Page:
Charli’s set, as NME‘s Gemma Samways wrote, was “future-facing” and “bombastic”.
“Charli is there for a good time, not a long time. It’s an invigorating end to a day that proves if you actually give female artists a platform they’re more than capable of delivering the goods. Primavera Sound one, everyone else nil.”
In the NME review of the festival, Charlotte Krol described the weekende as “a gender-equal lineup for a thrilling, sunshine-filled weekend of eclectic music”
Reviewing Miley Cyrus’ gig at the festival, we said that is showed that “her latest reinvention is her best yet” in a “triumphant” show.
“It’s Cyrus’ old favourites, ‘We Can’t Stop’, ‘Party in the USA’ and closer ‘Wrecking Ball’ that really open the floodgates: a sea of fans on shoulders, tears, hugs shared, and people singing so loudly that Cyrus frequently hands the mic to the crowd. Elevated on huge guitar speakers at the end for ‘Wrecking Ball’ with wind blowing her hair, Cyrus screams out her 2013 hit like an ‘80s power ballad queen. We bow down.”
June is always defined by Glastonbury, but it felt particularly special this year. Maybe it was the stonking weather. Or the fact that we hadn’t set foot on the hallowed turf for two years, following a fallow year in 2018. Or maybe it was because it featured the most progressive, exciting line-up the festival has seen in years, which included the first British rapper to headline the Pyramid Stage in Stormzy. Either way, Glastonbury 2019 was one for the ages.
It was Stormzy’s set that arguably defined the weekend. In the NME review of the set, Dhruva Balram said: “Stormzy’s Glastonbury headline set was a platform to elevate others, a statement of intent, and bloody brilliant.”
Billie Eilish also brought a highlight to the Other Stage at Worthy Farm, with NME‘s Thomas Smith describing it as a “once-in-a-generation show”.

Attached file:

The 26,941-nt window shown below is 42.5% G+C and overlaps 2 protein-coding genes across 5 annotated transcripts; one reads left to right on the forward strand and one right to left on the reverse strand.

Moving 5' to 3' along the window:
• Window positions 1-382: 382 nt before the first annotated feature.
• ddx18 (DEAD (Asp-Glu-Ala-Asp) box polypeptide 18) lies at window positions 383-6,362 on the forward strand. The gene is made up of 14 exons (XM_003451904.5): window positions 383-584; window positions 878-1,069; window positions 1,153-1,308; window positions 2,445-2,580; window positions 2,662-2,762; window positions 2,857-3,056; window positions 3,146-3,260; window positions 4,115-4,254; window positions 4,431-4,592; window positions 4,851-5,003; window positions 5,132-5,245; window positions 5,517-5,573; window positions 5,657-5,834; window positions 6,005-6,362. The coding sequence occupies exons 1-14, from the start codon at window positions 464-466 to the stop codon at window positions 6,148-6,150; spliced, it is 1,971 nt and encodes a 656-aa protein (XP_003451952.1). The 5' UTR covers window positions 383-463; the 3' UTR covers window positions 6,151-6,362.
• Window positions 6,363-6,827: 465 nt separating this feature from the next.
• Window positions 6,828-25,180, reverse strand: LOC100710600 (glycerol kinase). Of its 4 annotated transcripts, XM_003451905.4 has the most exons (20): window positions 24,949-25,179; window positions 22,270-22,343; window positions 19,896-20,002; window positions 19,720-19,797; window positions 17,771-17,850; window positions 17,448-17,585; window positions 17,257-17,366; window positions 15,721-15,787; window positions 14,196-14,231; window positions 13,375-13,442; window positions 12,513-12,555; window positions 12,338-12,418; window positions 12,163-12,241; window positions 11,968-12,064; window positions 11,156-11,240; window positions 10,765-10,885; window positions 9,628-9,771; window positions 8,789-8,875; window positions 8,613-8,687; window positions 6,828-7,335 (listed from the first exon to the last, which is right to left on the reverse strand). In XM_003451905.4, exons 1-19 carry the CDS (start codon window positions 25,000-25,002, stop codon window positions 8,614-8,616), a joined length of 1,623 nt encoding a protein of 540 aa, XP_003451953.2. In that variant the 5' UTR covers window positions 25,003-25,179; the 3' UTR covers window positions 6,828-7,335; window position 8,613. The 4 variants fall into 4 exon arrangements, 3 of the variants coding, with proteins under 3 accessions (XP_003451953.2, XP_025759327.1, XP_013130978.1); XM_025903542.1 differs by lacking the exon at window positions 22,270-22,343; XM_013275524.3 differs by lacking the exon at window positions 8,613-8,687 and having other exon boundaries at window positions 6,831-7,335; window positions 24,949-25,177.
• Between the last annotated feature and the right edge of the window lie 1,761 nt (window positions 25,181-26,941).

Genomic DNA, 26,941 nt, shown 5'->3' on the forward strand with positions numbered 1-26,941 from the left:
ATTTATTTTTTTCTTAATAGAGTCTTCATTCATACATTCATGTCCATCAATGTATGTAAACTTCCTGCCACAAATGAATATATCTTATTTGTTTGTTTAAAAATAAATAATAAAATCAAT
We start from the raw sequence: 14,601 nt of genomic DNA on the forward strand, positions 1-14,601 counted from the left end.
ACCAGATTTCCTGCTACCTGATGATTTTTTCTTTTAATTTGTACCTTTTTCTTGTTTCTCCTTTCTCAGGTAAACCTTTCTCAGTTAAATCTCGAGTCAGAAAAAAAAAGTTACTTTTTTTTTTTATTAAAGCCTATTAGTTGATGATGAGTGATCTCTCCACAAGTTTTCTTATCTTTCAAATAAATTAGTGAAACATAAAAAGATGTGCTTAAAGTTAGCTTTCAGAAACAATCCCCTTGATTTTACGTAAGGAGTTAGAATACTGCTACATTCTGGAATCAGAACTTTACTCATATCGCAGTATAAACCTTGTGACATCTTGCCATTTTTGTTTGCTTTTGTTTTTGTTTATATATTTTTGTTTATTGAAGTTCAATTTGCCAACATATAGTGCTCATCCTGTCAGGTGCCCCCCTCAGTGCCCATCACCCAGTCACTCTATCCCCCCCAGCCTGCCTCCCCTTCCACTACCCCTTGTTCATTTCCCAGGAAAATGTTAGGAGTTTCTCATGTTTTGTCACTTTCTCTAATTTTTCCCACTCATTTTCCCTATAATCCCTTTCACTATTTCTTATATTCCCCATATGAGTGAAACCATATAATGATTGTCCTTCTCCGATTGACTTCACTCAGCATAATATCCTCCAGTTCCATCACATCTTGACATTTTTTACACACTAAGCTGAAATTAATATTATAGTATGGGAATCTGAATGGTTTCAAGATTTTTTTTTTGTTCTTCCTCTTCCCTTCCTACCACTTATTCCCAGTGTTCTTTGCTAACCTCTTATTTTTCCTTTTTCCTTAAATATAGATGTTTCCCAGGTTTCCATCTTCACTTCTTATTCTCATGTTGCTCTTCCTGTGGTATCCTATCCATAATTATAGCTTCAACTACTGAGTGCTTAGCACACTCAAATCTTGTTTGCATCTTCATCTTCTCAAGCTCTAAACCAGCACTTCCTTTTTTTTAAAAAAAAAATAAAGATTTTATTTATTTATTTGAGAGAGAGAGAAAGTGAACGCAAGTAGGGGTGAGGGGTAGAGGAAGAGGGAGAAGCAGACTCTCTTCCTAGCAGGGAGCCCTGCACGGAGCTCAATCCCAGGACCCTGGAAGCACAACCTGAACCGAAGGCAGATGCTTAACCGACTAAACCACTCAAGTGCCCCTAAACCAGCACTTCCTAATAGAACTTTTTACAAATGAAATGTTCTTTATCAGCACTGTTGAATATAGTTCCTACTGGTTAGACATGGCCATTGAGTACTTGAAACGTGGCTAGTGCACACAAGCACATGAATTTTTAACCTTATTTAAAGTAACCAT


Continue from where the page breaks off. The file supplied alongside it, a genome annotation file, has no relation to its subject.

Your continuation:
“In a matter of months, she’s transitioned from Instagram icon to pop sensation – and this almost certainly won’t be her last time at the festival. From what we’ve just witnessed, there’s every chance that she lands the top spot on the Pyramid eventually. “It’s like the whole world is looking at me right now,” she says mid-set, both excited and wistful. It’s hard to imagine anyone turning away from this spectacle now.”
Along with covering all the best sets across the weekend – re-visit all the NME coverage of Glasto’ 19 here – we also sat down with some of the stars of the show to discuss their sets.
Among the chats was a sit down between NME editor Charlotte Gunn and festival highlight-maker Lewis Capaldi, just minutes after he continued his then-beef with Noel Gallagher by coming on stage to a VT of Noel slagging him off in an interview while dressed as Liam, before exposing a t-shirt with Noel’s face inside a heart.
Stepping straight off the Other Stage into our chat, we talked about the whole Noel situation, as well as how much he loved Stormzy’s headline set.
Then we dressed him up in a suit of armour made of Stella boxes, because… why not.
Watch the interview below.
Another highlight came from Kylie Minogue, whose legends slot set was described by NME‘s Dan Stubbs as “a surreal pop spectacle with a fake wedding, rainbow confetti and two famous dudes (Nick Cave and Chris Martin, for the record)”.
The Killers also played 12 years since their 2007 headline set that was plagued by sound issues. “They rolled loaded dice, and we hit the jackpot. The Killers: whales of the rock’n’roll casino, at last,” NME‘s Mark Beaumont said in our review of the headline set.
The festival was wrapped up by The Cure, who headlined the Pyramid Stage on the Sunday night. Reviewing the show, NME‘s Andrew Trendell said: “Even with the dream closer of ‘Boys Don’t Cry’, there were no frills, no banter, just joy. Showmen have their place, so does pure class and grace. No words can amount to what The Cure gave Glastonbury tonight.”
Watch our video wrapping up all the highlights from the festival below and see ya next year, Glasto.
Once again, NME headed to Madrid’s Mad Cool Festival in July for a scorching celebration of eclecticism and stone cold bangers.
The Cure carried on their Glastonbury high with a giddily joyous set, and there were also headline shows from The National, whose set “sucked in every man, woman and insect”, and Bon Iver, who brought “a fine end to the ‘22, A Million’ era”.
Bring Me The Horizon were also at the Spanish weekender. “Their current show is an unhinged death metal panto, an unashamedly entertaining spectacle that suggests Bring Me The Horizon could be the Iron Maiden of their generation: grafters who never leave an audience feeling short-changed,” NME‘s Jordan Bassett wrote.
Across the weekend, we also spoke to a whole manner of bands from across the line-up, including Prophets Of Rage, who told Jordan Bassett that their second album is “a celebration of resistance”.